4/2 Autism Acceptance Month + World Autism Awareness Day

Autism Acceptance Month, observed in April, is an important period of fostering support for individuals who are on the autism spectrum, shedding light on the challenges faced by those with autism, and also celebrating their unique abilities, talents, and perspectives. Autism Acceptance Month was founded in April 1970 by Bernard Rimland, Ph.D., a psychologist and autism researcher, and was originally called “Autism Awareness Month.” In 2021, the Autism Society of America (ASA) changed its celebration from Autism Awareness Month to Autism Acceptance Month. Within the month, April 2nd celebrates World Autism Awareness Day, established by the United Nations to highlight the need for increased awareness and acceptance of autism spectrum disorder (ASD). The day is marked by various activities, such as lighting up landmarks in blue, the color associated with autism awareness, educational events and conferences, and social media campaigns aimed at raising awareness and understanding.


4/6 + 4/9 Laylat al-Qadr + Eid al-Fitr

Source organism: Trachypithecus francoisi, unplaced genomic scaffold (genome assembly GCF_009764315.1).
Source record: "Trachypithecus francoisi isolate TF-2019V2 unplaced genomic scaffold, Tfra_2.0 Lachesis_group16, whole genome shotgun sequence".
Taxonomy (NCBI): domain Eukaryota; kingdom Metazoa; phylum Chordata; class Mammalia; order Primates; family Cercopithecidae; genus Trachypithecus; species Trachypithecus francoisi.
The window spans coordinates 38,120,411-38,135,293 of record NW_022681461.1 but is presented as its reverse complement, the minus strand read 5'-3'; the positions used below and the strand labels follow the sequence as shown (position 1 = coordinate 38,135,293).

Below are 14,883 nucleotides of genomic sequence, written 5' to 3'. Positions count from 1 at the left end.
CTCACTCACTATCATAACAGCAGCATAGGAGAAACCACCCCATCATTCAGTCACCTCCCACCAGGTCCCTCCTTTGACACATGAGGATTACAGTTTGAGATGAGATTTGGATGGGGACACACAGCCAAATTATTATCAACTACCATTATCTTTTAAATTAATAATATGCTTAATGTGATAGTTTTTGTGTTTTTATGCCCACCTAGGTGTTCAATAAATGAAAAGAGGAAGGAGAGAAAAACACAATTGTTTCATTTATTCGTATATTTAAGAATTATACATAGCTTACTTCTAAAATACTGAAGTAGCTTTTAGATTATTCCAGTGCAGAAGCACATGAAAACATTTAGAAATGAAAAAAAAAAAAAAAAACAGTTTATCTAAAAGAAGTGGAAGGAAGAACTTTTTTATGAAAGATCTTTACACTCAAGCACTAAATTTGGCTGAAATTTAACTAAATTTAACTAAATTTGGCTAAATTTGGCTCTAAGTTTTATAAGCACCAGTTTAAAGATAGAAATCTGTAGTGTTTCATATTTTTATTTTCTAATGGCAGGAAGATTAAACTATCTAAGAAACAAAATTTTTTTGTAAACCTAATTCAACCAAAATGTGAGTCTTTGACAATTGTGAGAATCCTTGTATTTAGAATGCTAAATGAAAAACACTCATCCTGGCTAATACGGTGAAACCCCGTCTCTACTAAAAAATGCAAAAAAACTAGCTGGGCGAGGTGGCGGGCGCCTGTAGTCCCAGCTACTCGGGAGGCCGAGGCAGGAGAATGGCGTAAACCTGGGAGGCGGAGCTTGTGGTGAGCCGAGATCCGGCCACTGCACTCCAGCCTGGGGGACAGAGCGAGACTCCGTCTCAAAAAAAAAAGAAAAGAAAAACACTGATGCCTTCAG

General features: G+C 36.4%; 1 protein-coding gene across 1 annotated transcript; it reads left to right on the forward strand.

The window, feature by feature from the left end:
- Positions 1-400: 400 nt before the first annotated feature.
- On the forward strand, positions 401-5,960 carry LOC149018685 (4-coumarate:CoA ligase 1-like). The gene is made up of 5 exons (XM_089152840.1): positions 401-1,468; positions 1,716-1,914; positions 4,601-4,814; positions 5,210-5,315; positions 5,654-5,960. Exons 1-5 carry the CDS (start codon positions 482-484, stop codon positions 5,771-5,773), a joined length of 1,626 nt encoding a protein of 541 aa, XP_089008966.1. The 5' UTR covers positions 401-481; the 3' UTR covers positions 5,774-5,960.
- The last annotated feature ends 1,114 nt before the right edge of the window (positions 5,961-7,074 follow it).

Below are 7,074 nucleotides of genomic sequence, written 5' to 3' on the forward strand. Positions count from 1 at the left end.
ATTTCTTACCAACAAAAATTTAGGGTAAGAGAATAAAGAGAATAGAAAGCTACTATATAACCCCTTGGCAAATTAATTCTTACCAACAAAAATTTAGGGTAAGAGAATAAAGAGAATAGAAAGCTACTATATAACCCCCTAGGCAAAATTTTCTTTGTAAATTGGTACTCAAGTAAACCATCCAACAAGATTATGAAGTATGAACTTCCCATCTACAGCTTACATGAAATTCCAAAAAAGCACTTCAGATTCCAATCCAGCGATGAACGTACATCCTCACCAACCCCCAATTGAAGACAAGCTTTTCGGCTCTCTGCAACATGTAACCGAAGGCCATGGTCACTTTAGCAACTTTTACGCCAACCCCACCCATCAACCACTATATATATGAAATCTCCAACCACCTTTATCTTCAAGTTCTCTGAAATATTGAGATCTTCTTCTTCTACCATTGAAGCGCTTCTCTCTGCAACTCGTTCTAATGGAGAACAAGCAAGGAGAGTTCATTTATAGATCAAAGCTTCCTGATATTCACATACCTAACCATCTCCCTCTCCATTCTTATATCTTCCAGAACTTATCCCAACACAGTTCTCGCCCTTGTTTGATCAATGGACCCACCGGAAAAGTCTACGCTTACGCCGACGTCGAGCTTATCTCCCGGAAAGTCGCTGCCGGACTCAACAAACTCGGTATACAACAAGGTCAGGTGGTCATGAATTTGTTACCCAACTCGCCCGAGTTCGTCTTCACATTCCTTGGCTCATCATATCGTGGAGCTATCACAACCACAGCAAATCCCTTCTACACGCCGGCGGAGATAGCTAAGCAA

Laylat al-Qadr, also known as the Night of Power, is a significant Islamic belief observed during the last ten days of Ramadan, particularly on odd-numbered nights. It commemorates the night when the Quran, the holy book of Islam, was first revealed to the Prophet Muhammad by the angel Gabriel. Muslims believe that Laylat al-Qadr is a night of immense blessings, forgiveness, and spiritual significance, engaging in acts of worship such as performing extra prayers (Taraweeh), Duas (supplication), and reciting the Quran. Many devotees spend the entire night in prayer and reflection, seeking closeness to Allah and spiritual purification. Eid al-Fitr marks the end of Ramadan and is a time of rejoicing and celebration. It is observed by a large, community-wide prayer service in the morning, followed by meals and conversation with friends and family.


4/7 World Health day